How should I stand if I want to stand in good posture? The answer I got from many, many sources–books, clips, websites, people–was some version of this: Tuck your tailbone under a little, imagine your head is being lifted, then hike your shoulders up a little, roll them back, then drop them down all the way in that back position. There are some minor variations out there, and some bigger ones–Esther Gokhale, for example, my mom’s favorite posture guru, is against tucking pelvis forward. “Ducky butt, not tucky butt!”

It was a bit of a revelation when my physical therapist, Shannon, gave me my first set of personalized instructions on my posture. I am to roll my shoulders up and back, but not down! I said “You are the only person who has ever given me that instruction. Why shouldn’t I drop my shoulders down as far as they go?” She explained, using a skeleton hanging in her office, how, while that’s true for many people, they way my shoulder blades and spine where out of whack, and because of which muscles are too long and too short from misuse, I need to bring my shoulders up. And I need to bring my ears in line with my shoulder joints. And I can tell the proper tilt of my pelvis based on what gives me the most height. Try it–reach up and move your pelvis and see what position lets you reach the highest. That’s the position for you.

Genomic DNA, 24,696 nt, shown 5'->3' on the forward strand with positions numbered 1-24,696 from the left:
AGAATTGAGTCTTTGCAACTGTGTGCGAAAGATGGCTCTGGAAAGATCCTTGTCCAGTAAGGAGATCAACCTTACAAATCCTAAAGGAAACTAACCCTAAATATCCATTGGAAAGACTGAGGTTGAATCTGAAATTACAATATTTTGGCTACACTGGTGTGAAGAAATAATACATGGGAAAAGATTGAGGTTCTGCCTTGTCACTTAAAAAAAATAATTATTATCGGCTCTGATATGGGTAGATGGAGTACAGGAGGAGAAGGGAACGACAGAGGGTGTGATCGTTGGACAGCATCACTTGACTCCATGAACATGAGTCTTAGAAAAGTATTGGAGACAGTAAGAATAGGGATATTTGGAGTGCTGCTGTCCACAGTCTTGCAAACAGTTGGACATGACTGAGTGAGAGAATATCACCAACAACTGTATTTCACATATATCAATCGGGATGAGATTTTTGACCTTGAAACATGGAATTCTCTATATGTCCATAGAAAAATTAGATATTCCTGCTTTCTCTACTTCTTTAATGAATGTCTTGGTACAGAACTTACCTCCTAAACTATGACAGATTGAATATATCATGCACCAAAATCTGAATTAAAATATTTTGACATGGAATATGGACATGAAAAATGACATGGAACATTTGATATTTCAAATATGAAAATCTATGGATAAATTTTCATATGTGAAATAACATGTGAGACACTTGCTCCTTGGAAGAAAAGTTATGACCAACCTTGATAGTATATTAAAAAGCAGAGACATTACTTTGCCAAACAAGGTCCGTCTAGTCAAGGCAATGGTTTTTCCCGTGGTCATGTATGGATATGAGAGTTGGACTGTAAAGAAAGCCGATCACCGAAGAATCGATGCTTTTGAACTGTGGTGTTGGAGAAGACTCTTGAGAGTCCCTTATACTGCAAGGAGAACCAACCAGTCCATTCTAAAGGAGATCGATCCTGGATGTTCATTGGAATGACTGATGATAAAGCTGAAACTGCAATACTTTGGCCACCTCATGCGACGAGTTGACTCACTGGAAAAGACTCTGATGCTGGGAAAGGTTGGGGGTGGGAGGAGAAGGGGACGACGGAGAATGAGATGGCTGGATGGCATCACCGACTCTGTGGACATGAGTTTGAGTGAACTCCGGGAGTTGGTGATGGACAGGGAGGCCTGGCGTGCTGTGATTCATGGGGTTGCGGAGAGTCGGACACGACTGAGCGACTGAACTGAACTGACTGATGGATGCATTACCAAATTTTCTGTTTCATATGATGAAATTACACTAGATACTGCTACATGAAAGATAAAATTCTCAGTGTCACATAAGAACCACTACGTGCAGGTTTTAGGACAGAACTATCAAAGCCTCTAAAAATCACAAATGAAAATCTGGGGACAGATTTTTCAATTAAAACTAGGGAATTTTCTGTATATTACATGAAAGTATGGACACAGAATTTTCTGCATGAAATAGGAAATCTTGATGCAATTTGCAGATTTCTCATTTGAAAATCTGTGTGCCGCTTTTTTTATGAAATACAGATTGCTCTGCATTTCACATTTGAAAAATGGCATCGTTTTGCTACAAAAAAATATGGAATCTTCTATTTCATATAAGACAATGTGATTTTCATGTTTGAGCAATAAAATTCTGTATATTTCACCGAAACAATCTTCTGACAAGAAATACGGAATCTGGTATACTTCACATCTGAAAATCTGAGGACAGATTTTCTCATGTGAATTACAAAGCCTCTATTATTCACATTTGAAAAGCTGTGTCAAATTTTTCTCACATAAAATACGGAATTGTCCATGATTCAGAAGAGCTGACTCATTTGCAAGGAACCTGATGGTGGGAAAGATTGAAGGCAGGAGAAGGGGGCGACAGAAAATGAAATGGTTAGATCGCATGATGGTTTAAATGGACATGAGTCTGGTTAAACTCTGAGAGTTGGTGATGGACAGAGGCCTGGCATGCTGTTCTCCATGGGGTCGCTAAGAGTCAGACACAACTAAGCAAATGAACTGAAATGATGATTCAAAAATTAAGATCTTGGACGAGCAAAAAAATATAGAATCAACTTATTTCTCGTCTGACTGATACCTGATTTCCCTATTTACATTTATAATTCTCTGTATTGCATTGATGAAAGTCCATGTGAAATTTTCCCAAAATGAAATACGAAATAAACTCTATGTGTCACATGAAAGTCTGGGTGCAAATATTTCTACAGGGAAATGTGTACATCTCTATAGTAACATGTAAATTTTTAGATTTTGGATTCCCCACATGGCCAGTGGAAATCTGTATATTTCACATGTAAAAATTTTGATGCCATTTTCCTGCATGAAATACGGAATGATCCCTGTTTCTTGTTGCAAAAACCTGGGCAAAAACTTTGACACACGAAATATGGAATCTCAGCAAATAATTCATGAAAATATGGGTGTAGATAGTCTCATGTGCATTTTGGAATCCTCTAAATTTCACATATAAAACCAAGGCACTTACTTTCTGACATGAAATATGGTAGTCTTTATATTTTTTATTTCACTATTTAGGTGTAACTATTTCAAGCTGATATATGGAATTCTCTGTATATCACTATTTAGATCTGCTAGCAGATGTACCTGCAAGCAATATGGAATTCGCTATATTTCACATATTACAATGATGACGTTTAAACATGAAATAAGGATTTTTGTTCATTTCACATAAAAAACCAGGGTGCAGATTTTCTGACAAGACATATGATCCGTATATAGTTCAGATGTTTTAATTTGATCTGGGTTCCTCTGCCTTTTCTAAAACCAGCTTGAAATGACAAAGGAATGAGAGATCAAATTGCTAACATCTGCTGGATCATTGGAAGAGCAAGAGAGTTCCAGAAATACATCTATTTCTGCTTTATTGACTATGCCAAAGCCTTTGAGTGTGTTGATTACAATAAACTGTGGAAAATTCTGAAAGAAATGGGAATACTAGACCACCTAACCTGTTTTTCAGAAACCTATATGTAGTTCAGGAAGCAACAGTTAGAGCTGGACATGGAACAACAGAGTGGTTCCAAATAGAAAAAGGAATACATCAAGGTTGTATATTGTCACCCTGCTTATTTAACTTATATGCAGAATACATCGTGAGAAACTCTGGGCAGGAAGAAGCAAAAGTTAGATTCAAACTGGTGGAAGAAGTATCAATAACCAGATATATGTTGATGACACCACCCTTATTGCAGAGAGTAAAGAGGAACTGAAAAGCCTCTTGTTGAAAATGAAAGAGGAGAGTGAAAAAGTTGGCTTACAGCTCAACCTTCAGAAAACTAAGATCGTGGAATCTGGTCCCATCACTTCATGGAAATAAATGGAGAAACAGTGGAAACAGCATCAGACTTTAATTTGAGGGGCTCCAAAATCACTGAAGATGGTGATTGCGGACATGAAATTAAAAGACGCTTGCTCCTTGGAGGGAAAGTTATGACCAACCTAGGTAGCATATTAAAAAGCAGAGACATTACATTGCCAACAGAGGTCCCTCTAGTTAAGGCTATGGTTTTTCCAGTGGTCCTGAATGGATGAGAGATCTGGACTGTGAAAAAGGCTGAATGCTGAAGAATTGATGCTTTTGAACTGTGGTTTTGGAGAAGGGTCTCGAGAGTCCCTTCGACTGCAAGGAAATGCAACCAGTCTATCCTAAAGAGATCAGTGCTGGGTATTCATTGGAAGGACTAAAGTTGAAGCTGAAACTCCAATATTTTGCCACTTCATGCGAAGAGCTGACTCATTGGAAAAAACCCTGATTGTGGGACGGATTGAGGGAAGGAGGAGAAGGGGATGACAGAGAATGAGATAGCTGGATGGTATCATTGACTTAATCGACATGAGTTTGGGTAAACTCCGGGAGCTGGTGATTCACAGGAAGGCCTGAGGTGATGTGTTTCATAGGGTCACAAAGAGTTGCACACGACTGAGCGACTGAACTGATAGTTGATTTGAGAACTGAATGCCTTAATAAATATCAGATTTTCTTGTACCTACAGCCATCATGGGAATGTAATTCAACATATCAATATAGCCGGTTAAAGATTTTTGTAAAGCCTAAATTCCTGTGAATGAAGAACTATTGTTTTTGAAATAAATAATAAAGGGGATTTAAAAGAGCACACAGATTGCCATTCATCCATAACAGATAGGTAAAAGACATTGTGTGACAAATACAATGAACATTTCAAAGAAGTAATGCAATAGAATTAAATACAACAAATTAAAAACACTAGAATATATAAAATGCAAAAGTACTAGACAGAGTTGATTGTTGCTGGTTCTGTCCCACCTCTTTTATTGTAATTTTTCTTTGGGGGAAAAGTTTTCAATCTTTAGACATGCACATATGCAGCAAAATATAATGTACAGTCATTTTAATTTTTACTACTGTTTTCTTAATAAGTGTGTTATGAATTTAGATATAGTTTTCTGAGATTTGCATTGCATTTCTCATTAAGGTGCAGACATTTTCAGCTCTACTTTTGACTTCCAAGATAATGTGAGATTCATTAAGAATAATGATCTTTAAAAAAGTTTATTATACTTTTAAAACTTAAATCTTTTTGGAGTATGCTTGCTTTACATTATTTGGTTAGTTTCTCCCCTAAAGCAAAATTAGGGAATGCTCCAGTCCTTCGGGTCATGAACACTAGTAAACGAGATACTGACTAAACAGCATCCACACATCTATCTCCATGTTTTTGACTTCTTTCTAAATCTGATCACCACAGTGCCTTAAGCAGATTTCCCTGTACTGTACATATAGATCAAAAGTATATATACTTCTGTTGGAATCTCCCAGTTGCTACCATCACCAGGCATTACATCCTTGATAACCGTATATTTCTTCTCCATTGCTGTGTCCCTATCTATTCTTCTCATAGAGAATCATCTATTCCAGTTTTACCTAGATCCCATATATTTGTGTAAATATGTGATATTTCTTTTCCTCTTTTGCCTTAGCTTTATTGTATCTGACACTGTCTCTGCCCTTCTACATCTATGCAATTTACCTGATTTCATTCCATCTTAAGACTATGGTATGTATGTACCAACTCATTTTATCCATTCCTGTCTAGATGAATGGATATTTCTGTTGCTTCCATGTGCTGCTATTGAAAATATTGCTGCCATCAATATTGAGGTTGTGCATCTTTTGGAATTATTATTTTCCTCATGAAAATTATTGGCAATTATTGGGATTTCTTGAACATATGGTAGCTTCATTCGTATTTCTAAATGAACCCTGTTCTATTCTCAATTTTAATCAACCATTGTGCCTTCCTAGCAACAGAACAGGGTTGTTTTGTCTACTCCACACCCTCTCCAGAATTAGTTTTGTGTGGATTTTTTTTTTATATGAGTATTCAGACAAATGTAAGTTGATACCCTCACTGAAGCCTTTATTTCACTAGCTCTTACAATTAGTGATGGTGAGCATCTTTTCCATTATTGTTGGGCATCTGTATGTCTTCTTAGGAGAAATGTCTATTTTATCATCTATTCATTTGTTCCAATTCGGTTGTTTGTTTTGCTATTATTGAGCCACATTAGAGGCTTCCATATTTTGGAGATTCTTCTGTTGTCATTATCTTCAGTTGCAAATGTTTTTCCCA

After thinking about it, it seems obvious. Why would anyone think they could give me effective advice about my body without interacting with my body?

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